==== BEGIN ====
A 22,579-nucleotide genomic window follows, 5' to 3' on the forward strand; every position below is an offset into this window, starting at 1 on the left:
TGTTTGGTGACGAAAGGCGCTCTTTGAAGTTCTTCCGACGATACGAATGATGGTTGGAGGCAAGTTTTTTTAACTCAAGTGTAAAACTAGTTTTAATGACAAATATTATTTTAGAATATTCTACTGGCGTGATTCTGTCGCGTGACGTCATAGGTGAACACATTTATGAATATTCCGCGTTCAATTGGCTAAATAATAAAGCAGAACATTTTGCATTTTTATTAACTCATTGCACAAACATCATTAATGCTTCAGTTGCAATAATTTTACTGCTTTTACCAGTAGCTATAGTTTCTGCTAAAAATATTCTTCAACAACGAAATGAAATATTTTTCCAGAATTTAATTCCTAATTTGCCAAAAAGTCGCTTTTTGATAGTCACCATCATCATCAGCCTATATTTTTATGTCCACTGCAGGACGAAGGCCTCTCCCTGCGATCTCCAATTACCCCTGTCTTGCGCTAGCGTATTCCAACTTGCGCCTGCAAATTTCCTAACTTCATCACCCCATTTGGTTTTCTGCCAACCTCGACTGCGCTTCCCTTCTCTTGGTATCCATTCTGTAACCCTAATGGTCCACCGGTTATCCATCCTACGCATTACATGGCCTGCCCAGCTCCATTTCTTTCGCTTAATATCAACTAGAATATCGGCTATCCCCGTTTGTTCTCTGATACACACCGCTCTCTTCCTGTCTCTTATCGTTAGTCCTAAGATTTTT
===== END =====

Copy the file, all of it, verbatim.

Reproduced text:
A 22,579-nucleotide genomic window follows, 5' to 3' on the forward strand; every position below is an offset into this window, starting at 1 on the left:
TGTTTGGTGACGAAAGGCGCTCTTTGAAGTTCTTCCGACGATACGAATGATGGTTGGAGGCAAGTTTTTTTAACTCAAGTGTAAAACTAGTTTTAATGACAAATATTATTTTAGAATATTCTACTGGCGTGATTCTGTCGCGTGACGTCATAGGTGAACACATTTATGAATATTCCGCGTTCAATTGGCTAAATAATAAAGCAGAACATTTTGCATTTTTATTAACTCATTGCACAAACATCATTAATGCTTCAGTTGCAATAATTTTACTGCTTTTACCAGTAGCTATAGTTTCTGCTAAAAATATTCTTCAACAACGAAATGAAATATTTTTCCAGAATTTAATTCCTAATTTGCCAAAAAGTCGCTTTTTGATAGTCACCATCATCATCAGCCTATATTTTTATGTCCACTGCAGGACGAAGGCCTCTCCCTGCGATCTCCAATTACCCCTGTCTTGCGCTAGCGTATTCCAACTTGCGCCTGCAAATTTCCTAACTTCATCACCCCATTTGGTTTTCTGCCAACCTCGACTGCGCTTCCCTTCTCTTGGTATCCATTCTGTAACCCTAATGGTCCACCGGTTATCCATCCTACGCATTACATGGCCTGCCCAGCTCCATTTCTTTCGCTTAATATCAACTAGAATATCGGCTATCCCCGTTTGTTCTCTGATACACACCGCTCTCTTCCTGTCTCTTATCGTTAGTCCTAAGATTTTT